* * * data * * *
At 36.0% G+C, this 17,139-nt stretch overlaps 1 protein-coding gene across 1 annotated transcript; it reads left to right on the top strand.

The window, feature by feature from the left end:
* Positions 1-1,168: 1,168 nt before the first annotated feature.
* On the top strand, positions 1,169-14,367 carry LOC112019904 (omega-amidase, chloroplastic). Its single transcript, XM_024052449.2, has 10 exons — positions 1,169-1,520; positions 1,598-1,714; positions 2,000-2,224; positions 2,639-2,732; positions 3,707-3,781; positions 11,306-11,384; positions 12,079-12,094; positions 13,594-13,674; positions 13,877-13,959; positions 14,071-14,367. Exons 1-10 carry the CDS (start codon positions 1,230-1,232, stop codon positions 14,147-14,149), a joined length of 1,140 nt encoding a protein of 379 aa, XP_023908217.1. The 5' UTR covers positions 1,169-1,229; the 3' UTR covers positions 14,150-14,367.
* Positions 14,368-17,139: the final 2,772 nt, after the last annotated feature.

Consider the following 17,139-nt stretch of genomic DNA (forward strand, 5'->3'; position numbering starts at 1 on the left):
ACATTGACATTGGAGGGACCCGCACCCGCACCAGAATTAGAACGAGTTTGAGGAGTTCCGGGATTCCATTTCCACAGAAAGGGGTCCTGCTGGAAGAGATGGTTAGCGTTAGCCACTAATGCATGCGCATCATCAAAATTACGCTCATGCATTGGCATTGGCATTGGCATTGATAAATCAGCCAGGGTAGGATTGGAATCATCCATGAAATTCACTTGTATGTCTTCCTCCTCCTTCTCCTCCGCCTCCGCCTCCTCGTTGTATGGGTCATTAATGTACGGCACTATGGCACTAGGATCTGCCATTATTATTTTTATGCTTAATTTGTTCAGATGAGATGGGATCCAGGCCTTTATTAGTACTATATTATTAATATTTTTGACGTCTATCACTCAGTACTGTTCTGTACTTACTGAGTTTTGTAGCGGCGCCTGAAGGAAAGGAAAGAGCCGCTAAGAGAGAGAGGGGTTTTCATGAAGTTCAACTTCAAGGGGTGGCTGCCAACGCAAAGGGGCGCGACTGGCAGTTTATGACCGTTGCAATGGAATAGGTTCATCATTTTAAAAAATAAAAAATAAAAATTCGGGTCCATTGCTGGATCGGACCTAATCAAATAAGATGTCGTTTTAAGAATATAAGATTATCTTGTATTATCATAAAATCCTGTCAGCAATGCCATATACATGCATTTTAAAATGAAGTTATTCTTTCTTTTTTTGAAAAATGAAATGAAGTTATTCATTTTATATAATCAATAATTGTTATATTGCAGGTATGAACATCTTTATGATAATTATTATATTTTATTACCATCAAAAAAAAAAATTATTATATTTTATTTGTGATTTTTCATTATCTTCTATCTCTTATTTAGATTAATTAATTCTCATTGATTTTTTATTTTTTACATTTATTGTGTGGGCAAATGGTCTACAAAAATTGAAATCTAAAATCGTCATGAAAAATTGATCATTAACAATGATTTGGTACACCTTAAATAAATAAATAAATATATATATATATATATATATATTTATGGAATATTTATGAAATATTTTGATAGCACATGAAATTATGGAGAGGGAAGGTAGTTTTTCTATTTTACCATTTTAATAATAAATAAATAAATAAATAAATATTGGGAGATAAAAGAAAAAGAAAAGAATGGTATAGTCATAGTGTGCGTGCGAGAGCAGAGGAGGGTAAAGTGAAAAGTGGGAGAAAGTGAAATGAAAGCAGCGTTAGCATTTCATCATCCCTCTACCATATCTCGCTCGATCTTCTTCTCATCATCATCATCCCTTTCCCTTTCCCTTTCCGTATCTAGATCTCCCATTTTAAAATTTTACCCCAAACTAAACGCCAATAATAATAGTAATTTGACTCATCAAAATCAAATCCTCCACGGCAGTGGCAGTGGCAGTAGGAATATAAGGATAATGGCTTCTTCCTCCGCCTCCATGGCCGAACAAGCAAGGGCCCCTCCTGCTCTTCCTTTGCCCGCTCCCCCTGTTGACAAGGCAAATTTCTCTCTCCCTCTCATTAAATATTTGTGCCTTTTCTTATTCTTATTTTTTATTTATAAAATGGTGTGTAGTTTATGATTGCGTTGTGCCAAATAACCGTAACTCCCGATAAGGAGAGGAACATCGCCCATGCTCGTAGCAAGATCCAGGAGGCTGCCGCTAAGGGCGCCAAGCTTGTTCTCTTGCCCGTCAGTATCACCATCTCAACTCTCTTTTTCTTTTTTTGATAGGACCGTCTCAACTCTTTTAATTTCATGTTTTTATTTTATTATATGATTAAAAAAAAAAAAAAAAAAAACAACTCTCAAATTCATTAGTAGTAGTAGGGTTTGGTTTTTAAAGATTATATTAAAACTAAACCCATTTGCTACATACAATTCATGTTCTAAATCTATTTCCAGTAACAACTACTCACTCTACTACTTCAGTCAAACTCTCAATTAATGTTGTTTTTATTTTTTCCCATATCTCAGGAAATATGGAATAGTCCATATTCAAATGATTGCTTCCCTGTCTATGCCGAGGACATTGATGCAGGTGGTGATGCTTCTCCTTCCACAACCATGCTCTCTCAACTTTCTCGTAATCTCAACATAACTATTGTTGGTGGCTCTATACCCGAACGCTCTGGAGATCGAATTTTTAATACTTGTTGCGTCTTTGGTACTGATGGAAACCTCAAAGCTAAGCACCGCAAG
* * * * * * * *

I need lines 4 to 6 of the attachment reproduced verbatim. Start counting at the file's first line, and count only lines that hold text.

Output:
* On the top strand, positions 1,169-14,367 carry LOC112019904 (omega-amidase, chloroplastic). Its single transcript, XM_024052449.2, has 10 exons — positions 1,169-1,520; positions 1,598-1,714; positions 2,000-2,224; positions 2,639-2,732; positions 3,707-3,781; positions 11,306-11,384; positions 12,079-12,094; positions 13,594-13,674; positions 13,877-13,959; positions 14,071-14,367. Exons 1-10 carry the CDS (start codon positions 1,230-1,232, stop codon positions 14,147-14,149), a joined length of 1,140 nt encoding a protein of 379 aa, XP_023908217.1. The 5' UTR covers positions 1,169-1,229; the 3' UTR covers positions 14,150-14,367.
* Positions 14,368-17,139: the final 2,772 nt, after the last annotated feature.

Consider the following 17,139-nt stretch of genomic DNA (forward strand, 5'->3'; position numbering starts at 1 on the left):